Regret is always after the fact. For middle class families, learning from regrets is a big no-no, particularly those that are financial-related. We are one medical tragedy away from financial bankruptcy. Savings built over many years, for example, could be easily wiped out by a heart transplant or kidney operation.
To allay worries, insurance protection serves as a lifeline for middle class families. Basic protection should include medical insurance, life insurance, and life plan.
In the 1980s, educational plans became popular. My mother, along with her co-teachers in a public school, bought plans from the College Assurance Plan (CAP). A sales agent collected the monthly premium at our house in Tondo, Manila.
But after a year of paying monthly premiums, the sales agent vanished in thin air so the policy expired. My mother did not bother to reinstate the policy since she was busy in school. Her co-teachers completed their CAP payments.
So when the pre-need industry crashed about a decade ago, I witnessed the agony of my friends who were policy holders of CAP paid by their parents. Nearly a million Filipinos were affected by the downfall of the pre-need industry.
That unfulfilled promise of insurance companies left a void in the financial protection of middle class families. It took years before we mustered the courage again to invest our hard-earned money to insurance firms.
Better today but still wary
With the demise of educational plans, insurance marketing geniuses introduced plans that combine savings and life insurance. Premiums are allocated for both investments and life insurance protection of the policy-holder.
I call it “forced savings” because you have to pay it regularly. In my case, I decided to pay it monthly so it is easier on the budget. Paying period is five years then retention is another five. On the 11th year, I can opt to cash-in all my investments or leave it there to earn more.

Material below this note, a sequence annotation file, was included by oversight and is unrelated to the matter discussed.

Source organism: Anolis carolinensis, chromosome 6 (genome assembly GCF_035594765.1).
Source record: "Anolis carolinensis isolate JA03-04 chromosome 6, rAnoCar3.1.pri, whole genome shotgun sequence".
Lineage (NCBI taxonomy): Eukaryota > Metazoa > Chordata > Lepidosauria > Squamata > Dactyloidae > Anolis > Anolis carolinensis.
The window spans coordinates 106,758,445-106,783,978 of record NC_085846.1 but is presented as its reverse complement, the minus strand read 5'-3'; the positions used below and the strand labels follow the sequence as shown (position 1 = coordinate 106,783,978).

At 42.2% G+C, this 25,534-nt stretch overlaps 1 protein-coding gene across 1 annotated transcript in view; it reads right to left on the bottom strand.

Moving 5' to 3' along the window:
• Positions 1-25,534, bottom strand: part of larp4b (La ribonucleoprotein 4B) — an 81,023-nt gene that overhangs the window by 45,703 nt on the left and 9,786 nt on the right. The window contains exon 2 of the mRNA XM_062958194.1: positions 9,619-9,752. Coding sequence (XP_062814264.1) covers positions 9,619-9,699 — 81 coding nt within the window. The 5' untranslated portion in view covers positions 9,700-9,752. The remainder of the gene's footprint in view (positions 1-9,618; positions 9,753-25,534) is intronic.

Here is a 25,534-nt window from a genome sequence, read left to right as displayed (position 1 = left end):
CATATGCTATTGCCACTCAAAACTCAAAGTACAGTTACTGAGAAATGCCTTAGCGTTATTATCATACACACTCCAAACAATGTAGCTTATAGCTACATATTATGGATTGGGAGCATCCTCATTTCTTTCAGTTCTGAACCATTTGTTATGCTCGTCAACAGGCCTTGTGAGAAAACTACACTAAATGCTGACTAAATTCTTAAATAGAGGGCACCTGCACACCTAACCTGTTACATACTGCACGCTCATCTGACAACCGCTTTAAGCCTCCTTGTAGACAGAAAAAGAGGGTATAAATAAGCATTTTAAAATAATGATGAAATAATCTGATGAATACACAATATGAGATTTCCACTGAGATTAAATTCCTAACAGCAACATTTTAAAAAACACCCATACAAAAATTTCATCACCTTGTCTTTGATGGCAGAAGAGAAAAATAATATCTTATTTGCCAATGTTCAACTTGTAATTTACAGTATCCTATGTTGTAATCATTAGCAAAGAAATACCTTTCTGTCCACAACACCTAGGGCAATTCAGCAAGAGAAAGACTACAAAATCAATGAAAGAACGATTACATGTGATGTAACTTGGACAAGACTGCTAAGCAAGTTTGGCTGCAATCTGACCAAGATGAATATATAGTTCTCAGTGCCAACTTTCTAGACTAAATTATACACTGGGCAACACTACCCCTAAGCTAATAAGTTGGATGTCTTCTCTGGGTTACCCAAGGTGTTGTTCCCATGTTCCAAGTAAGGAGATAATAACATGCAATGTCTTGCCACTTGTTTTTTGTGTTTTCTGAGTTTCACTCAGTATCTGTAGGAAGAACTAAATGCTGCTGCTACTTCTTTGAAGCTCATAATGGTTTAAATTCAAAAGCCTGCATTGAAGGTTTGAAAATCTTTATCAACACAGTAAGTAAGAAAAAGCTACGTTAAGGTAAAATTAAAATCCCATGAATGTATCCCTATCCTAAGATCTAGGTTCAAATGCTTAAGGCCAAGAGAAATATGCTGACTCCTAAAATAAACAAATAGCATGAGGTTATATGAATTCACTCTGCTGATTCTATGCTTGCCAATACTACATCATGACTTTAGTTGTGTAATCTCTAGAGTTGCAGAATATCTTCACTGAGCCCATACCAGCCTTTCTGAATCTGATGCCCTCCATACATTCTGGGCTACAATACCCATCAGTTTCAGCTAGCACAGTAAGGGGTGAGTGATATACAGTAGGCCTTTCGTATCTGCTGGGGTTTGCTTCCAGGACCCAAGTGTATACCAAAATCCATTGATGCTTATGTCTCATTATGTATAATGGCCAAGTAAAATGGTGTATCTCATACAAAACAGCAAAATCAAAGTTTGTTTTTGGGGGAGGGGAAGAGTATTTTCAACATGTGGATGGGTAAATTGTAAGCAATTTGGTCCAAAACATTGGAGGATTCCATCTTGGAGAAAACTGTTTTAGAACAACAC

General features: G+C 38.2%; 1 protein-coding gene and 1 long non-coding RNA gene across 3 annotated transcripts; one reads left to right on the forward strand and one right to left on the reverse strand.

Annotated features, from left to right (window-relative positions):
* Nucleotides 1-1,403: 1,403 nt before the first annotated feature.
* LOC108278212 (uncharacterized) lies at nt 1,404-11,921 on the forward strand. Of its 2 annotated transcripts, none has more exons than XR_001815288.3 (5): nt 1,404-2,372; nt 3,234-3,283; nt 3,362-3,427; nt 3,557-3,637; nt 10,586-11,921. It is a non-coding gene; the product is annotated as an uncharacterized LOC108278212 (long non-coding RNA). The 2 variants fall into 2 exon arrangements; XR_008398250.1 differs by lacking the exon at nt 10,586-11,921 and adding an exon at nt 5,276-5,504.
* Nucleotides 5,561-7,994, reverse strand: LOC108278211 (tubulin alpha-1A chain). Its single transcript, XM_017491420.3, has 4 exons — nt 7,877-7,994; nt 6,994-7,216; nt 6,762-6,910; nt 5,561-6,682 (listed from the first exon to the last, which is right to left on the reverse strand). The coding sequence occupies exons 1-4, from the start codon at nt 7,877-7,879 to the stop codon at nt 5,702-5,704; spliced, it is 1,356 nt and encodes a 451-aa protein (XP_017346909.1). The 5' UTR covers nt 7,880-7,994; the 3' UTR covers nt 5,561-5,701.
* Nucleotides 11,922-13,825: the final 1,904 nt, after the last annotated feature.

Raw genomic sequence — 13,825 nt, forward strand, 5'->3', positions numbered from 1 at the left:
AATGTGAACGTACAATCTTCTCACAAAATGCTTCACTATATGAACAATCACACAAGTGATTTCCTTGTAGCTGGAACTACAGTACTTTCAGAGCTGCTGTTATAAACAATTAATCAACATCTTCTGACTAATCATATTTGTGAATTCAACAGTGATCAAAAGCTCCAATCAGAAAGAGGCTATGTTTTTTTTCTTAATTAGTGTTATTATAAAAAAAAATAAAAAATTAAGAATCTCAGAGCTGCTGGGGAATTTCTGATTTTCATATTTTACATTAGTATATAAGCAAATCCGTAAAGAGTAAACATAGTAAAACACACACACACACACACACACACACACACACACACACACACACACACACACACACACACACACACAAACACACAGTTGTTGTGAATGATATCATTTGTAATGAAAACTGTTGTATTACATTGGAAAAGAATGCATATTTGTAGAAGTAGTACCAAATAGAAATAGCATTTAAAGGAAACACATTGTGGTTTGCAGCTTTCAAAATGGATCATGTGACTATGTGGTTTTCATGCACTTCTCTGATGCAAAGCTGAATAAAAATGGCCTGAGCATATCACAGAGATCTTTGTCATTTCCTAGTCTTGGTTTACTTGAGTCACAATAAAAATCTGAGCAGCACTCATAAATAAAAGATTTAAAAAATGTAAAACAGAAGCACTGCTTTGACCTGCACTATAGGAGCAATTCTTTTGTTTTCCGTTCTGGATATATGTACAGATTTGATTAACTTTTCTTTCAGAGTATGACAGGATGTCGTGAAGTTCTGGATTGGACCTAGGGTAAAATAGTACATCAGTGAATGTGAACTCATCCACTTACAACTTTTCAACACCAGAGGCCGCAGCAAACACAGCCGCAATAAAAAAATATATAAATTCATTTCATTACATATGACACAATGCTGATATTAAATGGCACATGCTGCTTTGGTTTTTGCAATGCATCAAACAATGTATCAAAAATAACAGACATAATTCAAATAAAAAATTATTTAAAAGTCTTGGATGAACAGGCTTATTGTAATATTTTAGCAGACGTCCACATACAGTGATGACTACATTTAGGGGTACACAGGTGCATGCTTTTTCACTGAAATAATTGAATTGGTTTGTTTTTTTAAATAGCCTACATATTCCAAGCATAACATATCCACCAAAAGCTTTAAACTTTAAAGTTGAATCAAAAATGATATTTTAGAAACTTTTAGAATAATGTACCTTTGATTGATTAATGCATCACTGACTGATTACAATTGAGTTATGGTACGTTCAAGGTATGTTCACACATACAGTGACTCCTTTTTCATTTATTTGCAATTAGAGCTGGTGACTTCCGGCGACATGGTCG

The fund is actually for my oldest who plans to take up medicine. As a middle class family, we live on our monthly salaries so the only way to support a significant financial requirement in the future is to save years before it is needed. We tighten our belts or find part-time jobs to support our kids’ education which is a priority for every middle class family. We are on our last year of paying this policy.
About three weeks ago, I received an email that this policy expired because I failed to pay my premiums since the lockdown. Panic enveloped me. I thought all insurance premium payments, loans, credit card payments are under a moratorium given the community quarantine. My kids have life insurance policies with another company and I received this advisory through email, SMS and a personal call from my financial advisor.
I could not reach the insurance firm through email, phone, or social media so I visited the bank branch. In short, my policy was reactivated after I filled out a reinstatement application and paid all missed premiums. An expired insurance policy in the midst of a health crisis is worrisome for me as it is with other middle class families.
The next day, I ranted on social media about my experience. It turns out, I was not the only one who experienced the same insurance policy expiration during the lockdown. My post generated various comments, one was from the Deputy Commissioner of Insurance Commission who encouraged me to report the incident to the Insurance Commission.
On the same night, I received an email erratum and a private message from one of the executives of the insurance company who apologized for the incident.
With the Insurance Commission overseeing the financial viability of all insurance companies, I am more confident in investing our hard-earned money to insurance firms. Peace of mind for a middle class family is a result of transferring the risk to insurance companies, securing financial stability by allowing experts to build our investments, and providing complete protection for me and my family in case of emergencies.